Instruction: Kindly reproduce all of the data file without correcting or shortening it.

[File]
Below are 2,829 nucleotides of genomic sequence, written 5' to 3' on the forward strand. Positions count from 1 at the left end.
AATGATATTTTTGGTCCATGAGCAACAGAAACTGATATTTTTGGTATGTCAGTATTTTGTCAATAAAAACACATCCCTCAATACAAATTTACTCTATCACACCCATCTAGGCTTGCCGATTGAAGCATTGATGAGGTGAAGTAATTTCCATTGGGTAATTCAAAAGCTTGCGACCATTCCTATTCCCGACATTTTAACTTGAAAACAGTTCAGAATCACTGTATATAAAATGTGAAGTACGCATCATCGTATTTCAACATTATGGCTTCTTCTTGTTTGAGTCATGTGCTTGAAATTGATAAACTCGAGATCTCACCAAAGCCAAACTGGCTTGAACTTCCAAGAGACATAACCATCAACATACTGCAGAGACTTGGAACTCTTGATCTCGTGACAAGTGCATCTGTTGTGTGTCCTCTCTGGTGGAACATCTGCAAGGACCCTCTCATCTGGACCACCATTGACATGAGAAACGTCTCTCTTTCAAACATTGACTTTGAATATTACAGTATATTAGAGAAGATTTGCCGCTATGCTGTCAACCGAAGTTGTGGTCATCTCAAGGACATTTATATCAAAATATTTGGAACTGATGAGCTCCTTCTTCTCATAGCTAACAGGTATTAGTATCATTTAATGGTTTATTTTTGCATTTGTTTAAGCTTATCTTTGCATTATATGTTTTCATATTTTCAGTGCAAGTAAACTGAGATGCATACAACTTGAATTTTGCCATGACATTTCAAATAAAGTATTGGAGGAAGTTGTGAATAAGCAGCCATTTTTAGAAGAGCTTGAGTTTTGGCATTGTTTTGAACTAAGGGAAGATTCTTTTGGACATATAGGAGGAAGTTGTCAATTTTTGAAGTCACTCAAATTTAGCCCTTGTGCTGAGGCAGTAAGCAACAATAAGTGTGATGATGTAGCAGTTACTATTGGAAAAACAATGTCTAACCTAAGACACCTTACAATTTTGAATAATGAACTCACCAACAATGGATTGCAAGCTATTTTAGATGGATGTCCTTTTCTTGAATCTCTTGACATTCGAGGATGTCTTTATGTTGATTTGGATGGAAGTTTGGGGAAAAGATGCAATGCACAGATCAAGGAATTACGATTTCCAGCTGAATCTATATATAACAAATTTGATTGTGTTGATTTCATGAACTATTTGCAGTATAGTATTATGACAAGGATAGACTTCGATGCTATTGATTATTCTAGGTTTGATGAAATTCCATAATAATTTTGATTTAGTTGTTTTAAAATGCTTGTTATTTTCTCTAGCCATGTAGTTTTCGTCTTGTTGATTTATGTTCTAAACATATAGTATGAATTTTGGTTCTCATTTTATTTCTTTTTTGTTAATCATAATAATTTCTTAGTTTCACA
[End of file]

Below are 2,829 nucleotides of genomic sequence, written 5' to 3' on the forward strand. Positions count from 1 at the left end.
AATGATATTTTTGGTCCATGAGCAACAGAAACTGATATTTTTGGTATGTCAGTATTTTGTCAATAAAAACACATCCCTCAATACAAATTTACTCTATCACACCCATCTAGGCTTGCCGATTGAAGCATTGATGAGGTGAAGTAATTTCCATTGGGTAATTCAAAAGCTTGCGACCATTCCTATTCCCGACATTTTAACTTGAAAACAGTTCAGAATCACTGTATATAAAATGTGAAGTACGCATCATCGTATTTCAACATTATGGCTTCTTCTTGTTTGAGTCATGTGCTTGAAATTGATAAACTCGAGATCTCACCAAAGCCAAACTGGCTTGAACTTCCAAGAGACATAACCATCAACATACTGCAGAGACTTGGAACTCTTGATCTCGTGACAAGTGCATCTGTTGTGTGTCCTCTCTGGTGGAACATCTGCAAGGACCCTCTCATCTGGACCACCATTGACATGAGAAACGTCTCTCTTTCAAACATTGACTTTGAATATTACAGTATATTAGAGAAGATTTGCCGCTATGCTGTCAACCGAAGTTGTGGTCATCTCAAGGACATTTATATCAAAATATTTGGAACTGATGAGCTCCTTCTTCTCATAGCTAACAGGTATTAGTATCATTTAATGGTTTATTTTTGCATTTGTTTAAGCTTATCTTTGCATTATATGTTTTCATATTTTCAGTGCAAGTAAACTGAGATGCATACAACTTGAATTTTGCCATGACATTTCAAATAAAGTATTGGAGGAAGTTGTGAATAAGCAGCCATTTTTAGAAGAGCTTGAGTTTTGGCATTGTTTTGAACTAAGGGAAGATTCTTTTGGACATATAGGAGGAAGTTGTCAATTTTTGAAGTCACTCAAATTTAGCCCTTGTGCTGAGGCAGTAAGCAACAATAAGTGTGATGATGTAGCAGTTACTATTGGAAAAACAATGTCTAACCTAAGACACCTTACAATTTTGAATAATGAACTCACCAACAATGGATTGCAAGCTATTTTAGATGGATGTCCTTTTCTTGAATCTCTTGACATTCGAGGATGTCTTTATGTTGATTTGGATGGAAGTTTGGGGAAAAGATGCAATGCACAGATCAAGGAATTACGATTTCCAGCTGAATCTATATATAACAAATTTGATTGTGTTGATTTCATGAACTATTTGCAGTATAGTATTATGACAAGGATAGACTTCGATGCTATTGATTATTCTAGGTTTGATGAAATTCCATAATAATTTTGATTTAGTTGTTTTAAAATGCTTGTTATTTTCTCTAGCCATGTAGTTTTCGTCTTGTTGATTTATGTTCTAAACATATAGTATGAATTTTGGTTCTCATTTTATTTCTTTTTTGTTAATCATAATAATTTCTTAGTTTCACA